The next day, on May 11, D. Kyle Sampson, then chief of staff to Attorney General Alberto R. Gonzales, sent an e-mail message to William Kelley in the White House counsel's office saying that Lam should be removed as quickly as possible, according to documents turned over to Congress last week.
"Please call me at your convenience to discuss the following," Sampson wrote, referring to "[t]he real problem we have right now with Carol Lam that leads me to conclude that we should have someone ready to be nominated on 11/18, the day her 4-year term expires."
Meanwhile, kudos to Josh Marshall and the "TPMpire" for being the part of the blogosphere that hammered at this story from the start and pushed it into the broader mainstream media -- something that has just now been noticed by that media. On ABC's "This Week" on Sunday, Time magazine's Jay Carney credited Marshall and made a point to say that he (Carney) thought the story was much-ado-about-nothing initially, but now admits that he was wrong.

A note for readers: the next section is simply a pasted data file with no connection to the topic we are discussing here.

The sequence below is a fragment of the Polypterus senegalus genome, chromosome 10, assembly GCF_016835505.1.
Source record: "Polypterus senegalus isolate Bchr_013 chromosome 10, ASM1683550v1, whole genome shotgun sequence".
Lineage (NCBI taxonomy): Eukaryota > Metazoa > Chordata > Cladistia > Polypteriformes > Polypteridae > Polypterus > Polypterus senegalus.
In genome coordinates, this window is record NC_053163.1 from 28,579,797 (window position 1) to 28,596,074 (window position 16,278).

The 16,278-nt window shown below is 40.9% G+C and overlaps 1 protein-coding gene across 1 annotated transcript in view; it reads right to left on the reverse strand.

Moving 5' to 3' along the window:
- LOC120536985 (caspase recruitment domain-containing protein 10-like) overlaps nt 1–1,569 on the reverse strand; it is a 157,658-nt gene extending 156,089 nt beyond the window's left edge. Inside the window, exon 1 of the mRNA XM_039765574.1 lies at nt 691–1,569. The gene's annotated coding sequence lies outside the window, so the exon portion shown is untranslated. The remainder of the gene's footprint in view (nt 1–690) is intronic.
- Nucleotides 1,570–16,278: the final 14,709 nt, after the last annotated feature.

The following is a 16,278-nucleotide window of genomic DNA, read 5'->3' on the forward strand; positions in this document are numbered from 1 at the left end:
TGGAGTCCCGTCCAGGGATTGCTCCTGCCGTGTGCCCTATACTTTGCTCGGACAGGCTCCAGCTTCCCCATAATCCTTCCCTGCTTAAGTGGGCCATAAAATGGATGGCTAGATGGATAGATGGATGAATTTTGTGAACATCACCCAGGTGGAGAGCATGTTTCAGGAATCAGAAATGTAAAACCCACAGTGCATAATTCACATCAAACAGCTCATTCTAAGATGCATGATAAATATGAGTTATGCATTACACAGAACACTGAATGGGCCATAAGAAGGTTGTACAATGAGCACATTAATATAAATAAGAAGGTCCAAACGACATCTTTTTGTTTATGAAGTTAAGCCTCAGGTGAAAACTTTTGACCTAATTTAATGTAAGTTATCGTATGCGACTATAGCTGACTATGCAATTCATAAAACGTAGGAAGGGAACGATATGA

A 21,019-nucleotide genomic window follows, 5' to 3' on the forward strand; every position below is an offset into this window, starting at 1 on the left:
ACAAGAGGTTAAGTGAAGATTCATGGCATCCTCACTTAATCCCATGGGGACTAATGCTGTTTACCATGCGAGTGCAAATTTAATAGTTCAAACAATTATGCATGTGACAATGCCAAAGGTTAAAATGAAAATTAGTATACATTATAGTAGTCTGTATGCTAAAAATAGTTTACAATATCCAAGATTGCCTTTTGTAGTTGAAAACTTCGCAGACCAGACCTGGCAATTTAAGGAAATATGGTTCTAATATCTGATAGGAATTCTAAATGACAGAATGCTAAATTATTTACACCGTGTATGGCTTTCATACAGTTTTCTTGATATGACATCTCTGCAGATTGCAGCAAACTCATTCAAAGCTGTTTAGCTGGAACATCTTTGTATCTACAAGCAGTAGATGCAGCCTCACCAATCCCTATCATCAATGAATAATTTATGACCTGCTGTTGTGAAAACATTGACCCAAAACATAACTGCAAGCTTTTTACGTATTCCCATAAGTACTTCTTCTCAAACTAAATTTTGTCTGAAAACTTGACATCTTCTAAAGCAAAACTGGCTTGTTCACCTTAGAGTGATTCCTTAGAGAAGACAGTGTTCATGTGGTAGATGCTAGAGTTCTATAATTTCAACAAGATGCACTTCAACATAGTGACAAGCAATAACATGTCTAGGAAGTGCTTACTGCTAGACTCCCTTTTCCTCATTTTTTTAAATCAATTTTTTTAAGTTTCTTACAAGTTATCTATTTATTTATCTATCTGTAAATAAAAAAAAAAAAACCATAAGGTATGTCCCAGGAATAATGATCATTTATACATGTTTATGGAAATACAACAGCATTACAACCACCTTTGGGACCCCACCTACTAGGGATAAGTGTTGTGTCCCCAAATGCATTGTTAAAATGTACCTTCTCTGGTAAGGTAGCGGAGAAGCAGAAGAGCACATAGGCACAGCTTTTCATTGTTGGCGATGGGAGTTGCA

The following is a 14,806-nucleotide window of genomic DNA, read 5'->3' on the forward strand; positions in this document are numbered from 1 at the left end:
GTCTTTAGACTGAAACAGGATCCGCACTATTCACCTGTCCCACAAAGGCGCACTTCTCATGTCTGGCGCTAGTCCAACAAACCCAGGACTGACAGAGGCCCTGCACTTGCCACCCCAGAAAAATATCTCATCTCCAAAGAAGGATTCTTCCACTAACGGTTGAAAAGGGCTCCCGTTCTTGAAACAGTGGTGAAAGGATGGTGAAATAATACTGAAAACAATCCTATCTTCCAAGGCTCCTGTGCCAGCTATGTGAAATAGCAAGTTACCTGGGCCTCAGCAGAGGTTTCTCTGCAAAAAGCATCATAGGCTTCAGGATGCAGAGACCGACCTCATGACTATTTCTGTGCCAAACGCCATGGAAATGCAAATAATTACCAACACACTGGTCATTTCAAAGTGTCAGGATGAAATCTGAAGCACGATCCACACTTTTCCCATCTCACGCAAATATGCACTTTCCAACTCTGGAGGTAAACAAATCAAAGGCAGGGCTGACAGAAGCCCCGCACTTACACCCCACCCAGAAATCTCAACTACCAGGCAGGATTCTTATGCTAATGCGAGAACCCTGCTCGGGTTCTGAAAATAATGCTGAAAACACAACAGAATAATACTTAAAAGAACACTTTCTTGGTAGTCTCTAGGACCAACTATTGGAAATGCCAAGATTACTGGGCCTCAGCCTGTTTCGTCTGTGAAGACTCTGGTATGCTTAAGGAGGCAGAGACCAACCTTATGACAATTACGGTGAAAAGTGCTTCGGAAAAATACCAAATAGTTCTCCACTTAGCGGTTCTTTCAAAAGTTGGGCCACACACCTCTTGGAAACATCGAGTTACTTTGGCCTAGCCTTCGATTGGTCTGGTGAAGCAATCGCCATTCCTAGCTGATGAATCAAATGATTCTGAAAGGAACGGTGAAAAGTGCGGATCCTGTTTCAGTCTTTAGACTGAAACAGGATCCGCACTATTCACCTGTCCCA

Getting A Spartan Chance
I generally liked it -- though it seems more akin in spirit to, say, The Lord of the Rings, than a true adaptation of an actual historical event. The various CGI-enhanced creatures that the Persians bring out to battle the Spartan fighter seem more cast from mythology and creator Frank Miller's comic-book roots than from reality. And, like great comics and classic films, there is a a black and white depiction of who the good guys are and who are the bad guys.
Still, the strong total embrace of the movie by conservatives, is mildly surprising.
Actually, in a sense it is not: Conservatives who are embracing the "values" of 300, are those who would rather elevate the "defense" and non-PC aspect of conservatism -- arguably, to the detriment of other parts of a contemporary conservative message: